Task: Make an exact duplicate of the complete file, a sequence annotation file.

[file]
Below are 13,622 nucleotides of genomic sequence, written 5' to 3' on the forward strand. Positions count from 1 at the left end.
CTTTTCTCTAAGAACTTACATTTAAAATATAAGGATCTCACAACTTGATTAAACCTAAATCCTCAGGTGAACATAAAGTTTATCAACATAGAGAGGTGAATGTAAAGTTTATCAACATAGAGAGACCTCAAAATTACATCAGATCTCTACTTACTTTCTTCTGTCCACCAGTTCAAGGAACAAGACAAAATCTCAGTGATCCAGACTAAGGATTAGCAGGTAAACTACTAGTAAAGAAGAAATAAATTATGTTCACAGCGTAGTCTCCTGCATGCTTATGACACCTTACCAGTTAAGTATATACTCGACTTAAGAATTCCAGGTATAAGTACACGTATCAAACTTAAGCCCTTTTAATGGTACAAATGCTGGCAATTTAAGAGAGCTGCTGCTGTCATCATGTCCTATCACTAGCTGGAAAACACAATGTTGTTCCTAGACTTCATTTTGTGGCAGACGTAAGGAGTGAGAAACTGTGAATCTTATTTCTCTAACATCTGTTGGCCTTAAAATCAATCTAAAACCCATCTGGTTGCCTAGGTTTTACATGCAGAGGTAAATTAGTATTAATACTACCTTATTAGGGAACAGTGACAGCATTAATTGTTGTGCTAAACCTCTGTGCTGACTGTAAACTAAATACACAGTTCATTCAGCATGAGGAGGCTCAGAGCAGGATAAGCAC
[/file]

Below are 13,622 nucleotides of genomic sequence, written 5' to 3' on the forward strand. Positions count from 1 at the left end.
CTTTTCTCTAAGAACTTACATTTAAAATATAAGGATCTCACAACTTGATTAAACCTAAATCCTCAGGTGAACATAAAGTTTATCAACATAGAGAGGTGAATGTAAAGTTTATCAACATAGAGAGACCTCAAAATTACATCAGATCTCTACTTACTTTCTTCTGTCCACCAGTTCAAGGAACAAGACAAAATCTCAGTGATCCAGACTAAGGATTAGCAGGTAAACTACTAGTAAAGAAGAAATAAATTATGTTCACAGCGTAGTCTCCTGCATGCTTATGACACCTTACCAGTTAAGTATATACTCGACTTAAGAATTCCAGGTATAAGTACACGTATCAAACTTAAGCCCTTTTAATGGTACAAATGCTGGCAATTTAAGAGAGCTGCTGCTGTCATCATGTCCTATCACTAGCTGGAAAACACAATGTTGTTCCTAGACTTCATTTTGTGGCAGACGTAAGGAGTGAGAAACTGTGAATCTTATTTCTCTAACATCTGTTGGCCTTAAAATCAATCTAAAACCCATCTGGTTGCCTAGGTTTTACATGCAGAGGTAAATTAGTATTAATACTACCTTATTAGGGAACAGTGACAGCATTAATTGTTGTGCTAAACCTCTGTGCTGACTGTAAACTAAATACACAGTTCATTCAGCATGAGGAGGCTCAGAGCAGGATAAGCAC